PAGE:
“Church must come out of comfort zone and confront dictatorship”

The Church has been challenged to come out of its comfort zone and mobilize citizens to demand their social, economic and political rights if Zimbabwe is to come out of its multi-faceted crisis.

Bishop Bakare

Bishop Bakare

There was consensus during a civic society organizations national conference organized by Crisis in Zimbabwe Coalition (CIZC) that the church should not be intimidated but should take an active role in contributing towards resolving the Zimbabwean crisis.

Coordinator of the Zimbabwe National Pastor’s Conference (ZNPC), Pastor Lawrence Berejena said it was high time the country’s political leadership stopped intimidating the church for speaking against injustice.

“Statements made by the President threatening the church leaders to stop meddling in the country’s politics are wrong. Personally, I am not intimidated by his threats because as the church, we have a mandate to speak against the injustices of this world,” he said.

Berejena said because leaders were ordained by God, it was not proper for them to oppress the people while the church, which would have sworn in the same leaders into office using the Holy scriptures took a back stand without any action.

He took a swipe at church leaders siding with the Zanu (PF) regime for financial gain and in the process abdicating from their responsibility of being the voice of the oppressed.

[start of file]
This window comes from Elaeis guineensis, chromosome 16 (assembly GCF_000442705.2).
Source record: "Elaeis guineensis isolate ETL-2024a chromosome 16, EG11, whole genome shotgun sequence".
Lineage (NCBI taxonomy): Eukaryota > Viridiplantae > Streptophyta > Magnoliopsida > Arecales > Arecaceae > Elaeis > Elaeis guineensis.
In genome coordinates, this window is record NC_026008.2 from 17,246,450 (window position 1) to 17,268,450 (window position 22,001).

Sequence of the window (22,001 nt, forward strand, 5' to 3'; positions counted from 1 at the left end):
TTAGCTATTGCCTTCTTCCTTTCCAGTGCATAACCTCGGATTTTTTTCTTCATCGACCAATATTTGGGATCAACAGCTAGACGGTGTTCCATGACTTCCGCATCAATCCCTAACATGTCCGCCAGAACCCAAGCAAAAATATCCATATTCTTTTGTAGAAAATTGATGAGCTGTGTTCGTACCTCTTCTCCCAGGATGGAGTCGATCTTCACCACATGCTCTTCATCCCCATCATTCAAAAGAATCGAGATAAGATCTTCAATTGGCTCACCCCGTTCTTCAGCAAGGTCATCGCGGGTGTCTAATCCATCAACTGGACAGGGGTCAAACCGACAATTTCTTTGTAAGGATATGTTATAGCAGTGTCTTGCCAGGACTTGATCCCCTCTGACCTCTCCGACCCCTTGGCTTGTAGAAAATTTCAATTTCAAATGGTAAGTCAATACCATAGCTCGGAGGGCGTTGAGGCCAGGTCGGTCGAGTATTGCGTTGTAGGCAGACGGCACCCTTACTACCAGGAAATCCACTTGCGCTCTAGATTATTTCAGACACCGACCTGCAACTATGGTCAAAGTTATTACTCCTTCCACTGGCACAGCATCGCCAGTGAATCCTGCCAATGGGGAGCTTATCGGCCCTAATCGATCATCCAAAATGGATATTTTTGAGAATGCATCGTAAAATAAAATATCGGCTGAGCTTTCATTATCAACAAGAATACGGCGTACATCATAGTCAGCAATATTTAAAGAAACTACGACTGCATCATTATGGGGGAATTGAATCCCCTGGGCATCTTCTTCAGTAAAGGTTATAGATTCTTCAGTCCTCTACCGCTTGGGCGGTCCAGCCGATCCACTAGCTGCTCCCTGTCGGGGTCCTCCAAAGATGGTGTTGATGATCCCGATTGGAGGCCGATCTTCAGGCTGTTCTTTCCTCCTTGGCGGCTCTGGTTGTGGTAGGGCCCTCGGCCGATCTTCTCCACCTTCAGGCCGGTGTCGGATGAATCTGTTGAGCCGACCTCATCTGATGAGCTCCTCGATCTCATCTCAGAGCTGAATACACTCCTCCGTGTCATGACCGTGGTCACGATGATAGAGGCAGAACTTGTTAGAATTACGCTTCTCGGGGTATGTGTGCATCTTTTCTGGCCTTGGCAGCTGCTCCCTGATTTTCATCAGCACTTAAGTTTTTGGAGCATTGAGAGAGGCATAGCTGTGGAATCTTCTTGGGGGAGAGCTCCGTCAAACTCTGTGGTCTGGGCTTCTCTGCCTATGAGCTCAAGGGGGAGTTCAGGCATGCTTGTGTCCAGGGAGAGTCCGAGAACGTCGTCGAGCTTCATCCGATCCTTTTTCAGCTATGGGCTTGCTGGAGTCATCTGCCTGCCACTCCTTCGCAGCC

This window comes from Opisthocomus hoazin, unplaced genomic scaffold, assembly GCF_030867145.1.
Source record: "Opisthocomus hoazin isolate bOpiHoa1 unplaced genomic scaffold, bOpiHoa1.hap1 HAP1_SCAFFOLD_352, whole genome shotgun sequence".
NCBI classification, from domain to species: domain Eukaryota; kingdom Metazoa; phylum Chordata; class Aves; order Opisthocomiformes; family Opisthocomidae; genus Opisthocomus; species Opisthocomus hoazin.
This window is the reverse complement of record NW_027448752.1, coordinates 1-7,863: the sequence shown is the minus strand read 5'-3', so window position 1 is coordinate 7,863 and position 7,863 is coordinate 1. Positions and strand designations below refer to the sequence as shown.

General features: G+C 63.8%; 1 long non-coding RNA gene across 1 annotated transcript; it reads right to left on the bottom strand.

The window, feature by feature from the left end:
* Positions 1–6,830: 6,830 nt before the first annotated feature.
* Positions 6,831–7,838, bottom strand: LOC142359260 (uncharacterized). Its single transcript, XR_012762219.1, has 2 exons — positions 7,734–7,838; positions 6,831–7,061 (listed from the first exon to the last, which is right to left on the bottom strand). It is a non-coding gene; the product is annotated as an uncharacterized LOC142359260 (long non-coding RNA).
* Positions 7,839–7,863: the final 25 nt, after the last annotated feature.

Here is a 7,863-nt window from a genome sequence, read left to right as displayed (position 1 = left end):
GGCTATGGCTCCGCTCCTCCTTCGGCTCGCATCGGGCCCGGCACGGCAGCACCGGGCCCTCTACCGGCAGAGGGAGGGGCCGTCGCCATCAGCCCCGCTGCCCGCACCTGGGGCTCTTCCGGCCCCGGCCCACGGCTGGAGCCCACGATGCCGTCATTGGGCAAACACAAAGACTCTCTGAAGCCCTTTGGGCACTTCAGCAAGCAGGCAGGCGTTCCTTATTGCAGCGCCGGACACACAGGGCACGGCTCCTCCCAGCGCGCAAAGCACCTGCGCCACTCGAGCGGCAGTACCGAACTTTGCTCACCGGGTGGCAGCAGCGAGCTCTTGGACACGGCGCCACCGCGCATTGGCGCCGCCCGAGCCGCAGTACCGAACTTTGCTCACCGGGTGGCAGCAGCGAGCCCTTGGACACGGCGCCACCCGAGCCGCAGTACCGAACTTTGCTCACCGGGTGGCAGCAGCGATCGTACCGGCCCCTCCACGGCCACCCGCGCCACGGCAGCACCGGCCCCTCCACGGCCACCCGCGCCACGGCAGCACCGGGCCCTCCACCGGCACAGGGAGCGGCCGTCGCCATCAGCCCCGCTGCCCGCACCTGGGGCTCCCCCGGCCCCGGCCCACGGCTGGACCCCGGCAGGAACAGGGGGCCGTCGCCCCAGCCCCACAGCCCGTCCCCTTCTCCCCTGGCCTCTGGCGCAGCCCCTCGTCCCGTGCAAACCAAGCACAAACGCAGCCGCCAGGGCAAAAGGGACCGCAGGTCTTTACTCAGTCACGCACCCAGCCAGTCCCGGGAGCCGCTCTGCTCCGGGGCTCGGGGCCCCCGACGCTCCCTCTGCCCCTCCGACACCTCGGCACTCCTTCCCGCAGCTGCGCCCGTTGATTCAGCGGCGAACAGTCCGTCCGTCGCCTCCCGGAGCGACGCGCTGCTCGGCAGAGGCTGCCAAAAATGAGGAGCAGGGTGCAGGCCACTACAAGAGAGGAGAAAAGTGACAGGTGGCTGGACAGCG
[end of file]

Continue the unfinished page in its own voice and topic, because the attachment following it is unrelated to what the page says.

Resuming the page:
“Bishops have been politicized and they are now surrounded by state security agents. Some are not speaking out against injustice because they have managed to benefit from the current system which is oppressing Zimbabweans,” said Berejena.

The Director of the Zimbabwe Christian Alliance, Reverend Useni Sibanda said the church ought to stand up against dictatorship saying it was because of fear that the church had become voiceless.

“The church should not be guided by those in power as is the scenario in Zimbabwe. We need people that have the citizens at heart to rule this country.  A corrupt leader will impart corruption to the country’s citizenry,” he said.

Retired Anglican Bishop for the Harare Diocese, Sebastian Bakare said it was the role of the church to speak against all forms of injustices.

“The church is now guilty of the sin of commission and there is need to address that as we head towards the impending 2018 plebiscite,” he said.

The CIZC conference was attended by representatives from various CSOs around the country, faith and community based organizations, students’ unions, the informal sector and social movements including #Tajamuka and #Tasvinura among others.

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